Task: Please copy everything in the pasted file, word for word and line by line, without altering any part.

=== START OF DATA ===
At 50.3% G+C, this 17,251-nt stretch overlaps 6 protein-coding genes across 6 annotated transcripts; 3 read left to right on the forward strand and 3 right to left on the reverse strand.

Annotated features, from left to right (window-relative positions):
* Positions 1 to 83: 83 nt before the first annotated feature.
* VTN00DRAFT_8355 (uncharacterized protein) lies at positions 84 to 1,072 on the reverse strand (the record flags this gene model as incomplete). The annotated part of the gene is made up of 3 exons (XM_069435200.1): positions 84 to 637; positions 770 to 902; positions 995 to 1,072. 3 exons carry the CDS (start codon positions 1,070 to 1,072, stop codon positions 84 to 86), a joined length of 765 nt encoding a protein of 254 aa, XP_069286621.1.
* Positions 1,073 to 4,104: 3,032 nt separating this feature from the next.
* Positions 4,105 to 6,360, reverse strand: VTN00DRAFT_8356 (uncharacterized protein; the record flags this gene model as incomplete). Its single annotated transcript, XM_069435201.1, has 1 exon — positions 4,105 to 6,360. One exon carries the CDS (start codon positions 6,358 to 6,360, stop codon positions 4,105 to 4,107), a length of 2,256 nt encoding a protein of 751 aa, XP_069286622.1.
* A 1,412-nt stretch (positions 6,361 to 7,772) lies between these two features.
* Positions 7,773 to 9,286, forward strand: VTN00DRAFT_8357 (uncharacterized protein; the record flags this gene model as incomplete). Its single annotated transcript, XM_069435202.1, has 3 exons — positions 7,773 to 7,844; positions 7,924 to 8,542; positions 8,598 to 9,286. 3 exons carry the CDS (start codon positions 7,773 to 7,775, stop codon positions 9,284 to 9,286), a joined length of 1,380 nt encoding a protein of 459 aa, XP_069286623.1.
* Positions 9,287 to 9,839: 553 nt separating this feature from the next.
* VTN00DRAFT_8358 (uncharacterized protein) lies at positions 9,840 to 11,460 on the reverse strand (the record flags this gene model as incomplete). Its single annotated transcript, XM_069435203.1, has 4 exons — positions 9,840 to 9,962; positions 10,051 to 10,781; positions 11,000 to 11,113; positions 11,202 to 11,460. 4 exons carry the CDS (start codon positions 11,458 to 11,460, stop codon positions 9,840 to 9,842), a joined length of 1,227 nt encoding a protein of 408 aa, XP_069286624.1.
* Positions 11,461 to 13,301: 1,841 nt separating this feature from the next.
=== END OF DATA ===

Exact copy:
At 50.3% G+C, this 17,251-nt stretch overlaps 6 protein-coding genes across 6 annotated transcripts; 3 read left to right on the forward strand and 3 right to left on the reverse strand.

Annotated features, from left to right (window-relative positions):
* Positions 1 to 83: 83 nt before the first annotated feature.
* VTN00DRAFT_8355 (uncharacterized protein) lies at positions 84 to 1,072 on the reverse strand (the record flags this gene model as incomplete). The annotated part of the gene is made up of 3 exons (XM_069435200.1): positions 84 to 637; positions 770 to 902; positions 995 to 1,072. 3 exons carry the CDS (start codon positions 1,070 to 1,072, stop codon positions 84 to 86), a joined length of 765 nt encoding a protein of 254 aa, XP_069286621.1.
* Positions 1,073 to 4,104: 3,032 nt separating this feature from the next.
* Positions 4,105 to 6,360, reverse strand: VTN00DRAFT_8356 (uncharacterized protein; the record flags this gene model as incomplete). Its single annotated transcript, XM_069435201.1, has 1 exon — positions 4,105 to 6,360. One exon carries the CDS (start codon positions 6,358 to 6,360, stop codon positions 4,105 to 4,107), a length of 2,256 nt encoding a protein of 751 aa, XP_069286622.1.
* A 1,412-nt stretch (positions 6,361 to 7,772) lies between these two features.
* Positions 7,773 to 9,286, forward strand: VTN00DRAFT_8357 (uncharacterized protein; the record flags this gene model as incomplete). Its single annotated transcript, XM_069435202.1, has 3 exons — positions 7,773 to 7,844; positions 7,924 to 8,542; positions 8,598 to 9,286. 3 exons carry the CDS (start codon positions 7,773 to 7,775, stop codon positions 9,284 to 9,286), a joined length of 1,380 nt encoding a protein of 459 aa, XP_069286623.1.
* Positions 9,287 to 9,839: 553 nt separating this feature from the next.
* VTN00DRAFT_8358 (uncharacterized protein) lies at positions 9,840 to 11,460 on the reverse strand (the record flags this gene model as incomplete). Its single annotated transcript, XM_069435203.1, has 4 exons — positions 9,840 to 9,962; positions 10,051 to 10,781; positions 11,000 to 11,113; positions 11,202 to 11,460. 4 exons carry the CDS (start codon positions 11,458 to 11,460, stop codon positions 9,840 to 9,842), a joined length of 1,227 nt encoding a protein of 408 aa, XP_069286624.1.
* Positions 11,461 to 13,301: 1,841 nt separating this feature from the next.